Recently, an increasing number of companies have revealed the harsh business environment when it comes to contracted development of smartphone games. Geeks <7060> recently announced that publishers are being cautious about placing orders for new smartphone game development projects, and orders from subsidiary G2 Studios have been delayed, and major contract developer Tose <4728> similarly commented that the number of cases is on the decline.
NJ Holdings <9421> disclosed the status of projects under contract development in the game business in its first quarter financial results briefing materials, revealing that there are four projects related to packaged software such as home game consoles and PCs. . Regarding smartphone game development projects, there are 0 projects, unchanged from the previous announcement. The company has Game Studio and Tri-Ace under its umbrella.
Contracted development of online games, not just smartphone games, has been described by some as “a business that’s twice as good as it is” (a major securities underwriter). This is because not only can you earn profits by taking on development work up to release, but you can also earn stable and continuous profits by continuing to take on post-release operations.
Contract development companies have maintained relatively stable profits compared to publishers, but now it appears that they are increasingly having difficulty acquiring projects.
The background to this is that, as the smartphone game market is said to be maturing, competition is intensifying and the development and marketing costs required to develop new titles are rising, making publishers more cautious about investment than before. can give.
Rising development costs have been pointed out every year since the smartphone game market began to expand in earnest, but now 2 billion yen is not uncommon, and the management risk of a single title failing is extremely high. It’s going up. Not only mobile game companies, but even major game companies are suffering considerable damage.
It is still fresh in our minds that the news that the development costs for Genshin exceeded 3 billion yen shocked the industry. Some people in the industry said, “The works whose development costs become a hot topic are almost always due to abandoning something that had been made halfway through and remaking it.” However, there is no doubt that development costs continue to rise. do not have.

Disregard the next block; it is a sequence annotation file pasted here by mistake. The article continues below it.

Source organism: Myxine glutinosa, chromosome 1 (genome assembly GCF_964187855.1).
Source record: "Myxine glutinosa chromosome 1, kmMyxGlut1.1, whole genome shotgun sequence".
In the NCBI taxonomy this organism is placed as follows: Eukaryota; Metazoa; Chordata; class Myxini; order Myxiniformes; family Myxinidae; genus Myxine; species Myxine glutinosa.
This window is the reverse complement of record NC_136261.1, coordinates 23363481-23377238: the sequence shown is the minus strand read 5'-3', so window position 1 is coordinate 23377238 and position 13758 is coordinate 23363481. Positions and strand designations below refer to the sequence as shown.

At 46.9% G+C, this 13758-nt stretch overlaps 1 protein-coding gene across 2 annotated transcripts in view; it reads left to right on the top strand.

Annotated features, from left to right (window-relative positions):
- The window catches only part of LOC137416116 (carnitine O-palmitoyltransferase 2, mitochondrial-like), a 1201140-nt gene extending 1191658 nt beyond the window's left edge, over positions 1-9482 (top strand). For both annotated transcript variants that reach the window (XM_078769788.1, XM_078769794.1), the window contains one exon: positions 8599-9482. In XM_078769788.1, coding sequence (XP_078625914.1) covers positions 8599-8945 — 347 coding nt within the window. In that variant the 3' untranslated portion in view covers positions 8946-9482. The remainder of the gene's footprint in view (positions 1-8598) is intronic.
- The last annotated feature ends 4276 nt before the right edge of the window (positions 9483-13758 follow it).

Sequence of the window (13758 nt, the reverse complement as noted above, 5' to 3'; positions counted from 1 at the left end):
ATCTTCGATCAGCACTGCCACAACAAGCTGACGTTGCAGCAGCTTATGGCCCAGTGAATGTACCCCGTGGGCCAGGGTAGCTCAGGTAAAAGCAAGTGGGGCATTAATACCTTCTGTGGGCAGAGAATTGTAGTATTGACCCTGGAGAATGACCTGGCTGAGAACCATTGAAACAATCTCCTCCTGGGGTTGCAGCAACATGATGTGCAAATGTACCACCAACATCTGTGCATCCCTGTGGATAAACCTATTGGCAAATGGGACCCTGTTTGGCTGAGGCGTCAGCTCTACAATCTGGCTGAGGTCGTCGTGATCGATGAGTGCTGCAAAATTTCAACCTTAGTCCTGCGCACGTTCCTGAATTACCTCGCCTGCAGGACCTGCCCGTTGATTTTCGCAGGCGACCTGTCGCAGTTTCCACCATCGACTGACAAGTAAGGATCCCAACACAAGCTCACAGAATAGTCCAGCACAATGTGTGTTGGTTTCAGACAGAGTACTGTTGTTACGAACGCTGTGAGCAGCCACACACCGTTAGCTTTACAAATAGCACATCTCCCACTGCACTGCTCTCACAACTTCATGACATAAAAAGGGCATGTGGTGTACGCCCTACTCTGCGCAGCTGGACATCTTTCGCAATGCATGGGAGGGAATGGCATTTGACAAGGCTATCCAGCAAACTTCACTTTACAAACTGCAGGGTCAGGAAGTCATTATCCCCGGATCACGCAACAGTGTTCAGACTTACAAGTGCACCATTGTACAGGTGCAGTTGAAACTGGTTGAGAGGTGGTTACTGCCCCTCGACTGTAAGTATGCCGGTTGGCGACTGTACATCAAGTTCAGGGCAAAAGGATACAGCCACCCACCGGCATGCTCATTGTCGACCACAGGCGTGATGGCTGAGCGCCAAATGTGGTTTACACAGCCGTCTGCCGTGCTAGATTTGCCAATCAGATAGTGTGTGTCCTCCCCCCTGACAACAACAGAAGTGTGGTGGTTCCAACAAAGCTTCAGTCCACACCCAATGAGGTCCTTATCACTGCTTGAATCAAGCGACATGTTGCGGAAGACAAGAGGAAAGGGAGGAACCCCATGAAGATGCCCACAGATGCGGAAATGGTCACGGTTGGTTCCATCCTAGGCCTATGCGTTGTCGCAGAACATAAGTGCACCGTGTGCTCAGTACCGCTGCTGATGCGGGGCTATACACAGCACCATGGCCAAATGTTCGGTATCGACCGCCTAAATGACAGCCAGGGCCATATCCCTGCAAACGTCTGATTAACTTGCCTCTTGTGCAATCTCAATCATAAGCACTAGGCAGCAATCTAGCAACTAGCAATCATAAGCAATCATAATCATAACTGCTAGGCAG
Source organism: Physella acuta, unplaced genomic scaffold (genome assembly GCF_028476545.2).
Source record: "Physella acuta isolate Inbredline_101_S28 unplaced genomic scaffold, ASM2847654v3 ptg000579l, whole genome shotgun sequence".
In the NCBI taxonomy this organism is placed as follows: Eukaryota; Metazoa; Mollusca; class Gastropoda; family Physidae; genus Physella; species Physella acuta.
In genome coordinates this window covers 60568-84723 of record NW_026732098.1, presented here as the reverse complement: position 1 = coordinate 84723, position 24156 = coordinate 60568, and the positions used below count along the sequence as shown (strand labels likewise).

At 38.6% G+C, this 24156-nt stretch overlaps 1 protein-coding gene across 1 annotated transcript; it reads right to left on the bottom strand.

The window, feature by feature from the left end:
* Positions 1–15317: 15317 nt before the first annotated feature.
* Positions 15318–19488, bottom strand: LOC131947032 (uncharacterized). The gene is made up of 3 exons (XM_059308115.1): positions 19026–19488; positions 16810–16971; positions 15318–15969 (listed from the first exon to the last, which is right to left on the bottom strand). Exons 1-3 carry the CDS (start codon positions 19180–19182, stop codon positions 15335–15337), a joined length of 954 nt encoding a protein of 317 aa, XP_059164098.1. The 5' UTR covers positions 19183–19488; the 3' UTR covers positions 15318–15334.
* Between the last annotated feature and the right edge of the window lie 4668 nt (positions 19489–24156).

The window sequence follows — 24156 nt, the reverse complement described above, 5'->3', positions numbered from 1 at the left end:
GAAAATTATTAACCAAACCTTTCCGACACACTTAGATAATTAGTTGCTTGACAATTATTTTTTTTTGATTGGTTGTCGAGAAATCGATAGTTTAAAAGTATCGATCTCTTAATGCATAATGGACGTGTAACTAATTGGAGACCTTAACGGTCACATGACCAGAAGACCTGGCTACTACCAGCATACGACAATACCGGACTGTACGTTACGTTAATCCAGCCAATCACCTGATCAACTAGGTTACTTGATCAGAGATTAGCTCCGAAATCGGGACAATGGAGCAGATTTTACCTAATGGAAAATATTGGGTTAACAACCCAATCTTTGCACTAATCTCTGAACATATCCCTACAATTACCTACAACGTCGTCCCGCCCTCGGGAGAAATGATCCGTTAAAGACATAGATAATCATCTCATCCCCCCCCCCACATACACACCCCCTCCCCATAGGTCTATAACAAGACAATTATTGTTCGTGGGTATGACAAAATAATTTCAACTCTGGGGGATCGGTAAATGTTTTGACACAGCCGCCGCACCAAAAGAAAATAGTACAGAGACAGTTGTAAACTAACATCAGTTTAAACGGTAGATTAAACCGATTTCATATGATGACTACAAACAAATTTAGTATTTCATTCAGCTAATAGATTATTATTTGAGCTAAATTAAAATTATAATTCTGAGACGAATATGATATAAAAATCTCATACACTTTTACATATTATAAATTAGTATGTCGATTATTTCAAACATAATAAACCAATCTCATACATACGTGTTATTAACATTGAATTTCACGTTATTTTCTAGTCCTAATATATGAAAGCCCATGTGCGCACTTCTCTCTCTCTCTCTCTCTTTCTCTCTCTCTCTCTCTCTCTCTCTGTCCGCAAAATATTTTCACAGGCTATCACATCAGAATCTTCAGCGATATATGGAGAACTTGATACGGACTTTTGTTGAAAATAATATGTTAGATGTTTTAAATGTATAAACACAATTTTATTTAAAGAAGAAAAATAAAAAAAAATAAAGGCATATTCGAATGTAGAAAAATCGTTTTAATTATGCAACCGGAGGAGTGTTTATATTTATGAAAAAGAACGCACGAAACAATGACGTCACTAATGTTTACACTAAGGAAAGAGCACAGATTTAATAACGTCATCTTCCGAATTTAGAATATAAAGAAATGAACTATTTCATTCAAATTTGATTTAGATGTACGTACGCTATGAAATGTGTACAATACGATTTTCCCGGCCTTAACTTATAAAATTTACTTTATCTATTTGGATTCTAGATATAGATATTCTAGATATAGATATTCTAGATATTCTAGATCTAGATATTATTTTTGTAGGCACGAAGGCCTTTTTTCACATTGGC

Publishers who place orders are closing down unprofitable titles and concentrating resources on existing titles that are producing a certain amount of results to strengthen operations, while also working to improve the quality of new titles in terms of development and management. Therefore, there is a movement to reduce orders to external companies and shift to in-house production.
Under these circumstances, TOSE, mentioned above, continues to work on developing mobile games, and is trying to create novelty products such as targeting a different demographic from traditional game users and incorporating new elements that were not present in previous games. He said he would like to work on a certain project.
On the other hand, some contract development companies that had been devoting resources to mobile games are increasingly seeking new sources of revenue, such as working on console games and Steam, and expanding into Web3-related areas such as blockchain games and the Metaverse. .
Although it is difficult to see this as an overt movement among unlisted development companies, the owners and presidents sell their shares to major overseas game companies such as China, become affiliated with them, and seek to survive by contracting out work from them. There is some movement (I have heard that there are cases where they are having trouble because they are not receiving as many orders as expected).
Some game development companies that have made their profits primarily through contract work have increased their profits in recent years by focusing on mobile game development, but it appears that a change in strategy is required.